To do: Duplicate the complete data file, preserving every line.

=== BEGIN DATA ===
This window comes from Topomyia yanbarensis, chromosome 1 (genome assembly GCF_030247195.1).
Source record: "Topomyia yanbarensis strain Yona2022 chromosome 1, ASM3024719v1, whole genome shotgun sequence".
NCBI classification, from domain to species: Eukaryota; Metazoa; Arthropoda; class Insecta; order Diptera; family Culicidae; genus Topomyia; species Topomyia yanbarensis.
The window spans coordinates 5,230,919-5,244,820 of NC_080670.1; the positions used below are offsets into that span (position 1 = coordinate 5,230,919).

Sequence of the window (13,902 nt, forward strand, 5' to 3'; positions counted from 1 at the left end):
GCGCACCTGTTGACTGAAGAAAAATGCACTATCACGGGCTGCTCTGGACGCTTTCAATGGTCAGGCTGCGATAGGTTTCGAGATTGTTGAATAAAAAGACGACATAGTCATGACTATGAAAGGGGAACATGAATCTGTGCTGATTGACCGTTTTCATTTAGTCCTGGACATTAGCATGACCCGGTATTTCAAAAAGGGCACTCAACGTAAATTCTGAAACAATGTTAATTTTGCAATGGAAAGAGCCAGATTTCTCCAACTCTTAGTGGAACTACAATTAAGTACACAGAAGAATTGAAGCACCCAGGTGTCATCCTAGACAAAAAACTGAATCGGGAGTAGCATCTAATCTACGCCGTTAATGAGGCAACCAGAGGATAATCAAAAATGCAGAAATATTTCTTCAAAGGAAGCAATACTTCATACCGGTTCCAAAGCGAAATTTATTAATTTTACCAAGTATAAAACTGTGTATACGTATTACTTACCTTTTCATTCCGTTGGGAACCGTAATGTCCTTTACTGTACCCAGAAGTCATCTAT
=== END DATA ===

This window comes from Topomyia yanbarensis, chromosome 1 (genome assembly GCF_030247195.1).
Source record: "Topomyia yanbarensis strain Yona2022 chromosome 1, ASM3024719v1, whole genome shotgun sequence".
NCBI classification, from domain to species: Eukaryota; Metazoa; Arthropoda; class Insecta; order Diptera; family Culicidae; genus Topomyia; species Topomyia yanbarensis.
The window spans coordinates 5,230,919-5,244,820 of NC_080670.1; the positions used below are offsets into that span (position 1 = coordinate 5,230,919).

Sequence of the window (13,902 nt, forward strand, 5' to 3'; positions counted from 1 at the left end):
GCGCACCTGTTGACTGAAGAAAAATGCACTATCACGGGCTGCTCTGGACGCTTTCAATGGTCAGGCTGCGATAGGTTTCGAGATTGTTGAATAAAAAGACGACATAGTCATGACTATGAAAGGGGAACATGAATCTGTGCTGATTGACCGTTTTCATTTAGTCCTGGACATTAGCATGACCCGGTATTTCAAAAAGGGCACTCAACGTAAATTCTGAAACAATGTTAATTTTGCAATGGAAAGAGCCAGATTTCTCCAACTCTTAGTGGAACTACAATTAAGTACACAGAAGAATTGAAGCACCCAGGTGTCATCCTAGACAAAAAACTGAATCGGGAGTAGCATCTAATCTACGCCGTTAATGAGGCAACCAGAGGATAATCAAAAATGCAGAAATATTTCTTCAAAGGAAGCAATACTTCATACCGGTTCCAAAGCGAAATTTATTAATTTTACCAAGTATAAAACTGTGTATACGTATTACTTACCTTTTCATTCCGTTGGGAACCGTAATGTCCTTTACTGTACCCAGAAGTCATCTAT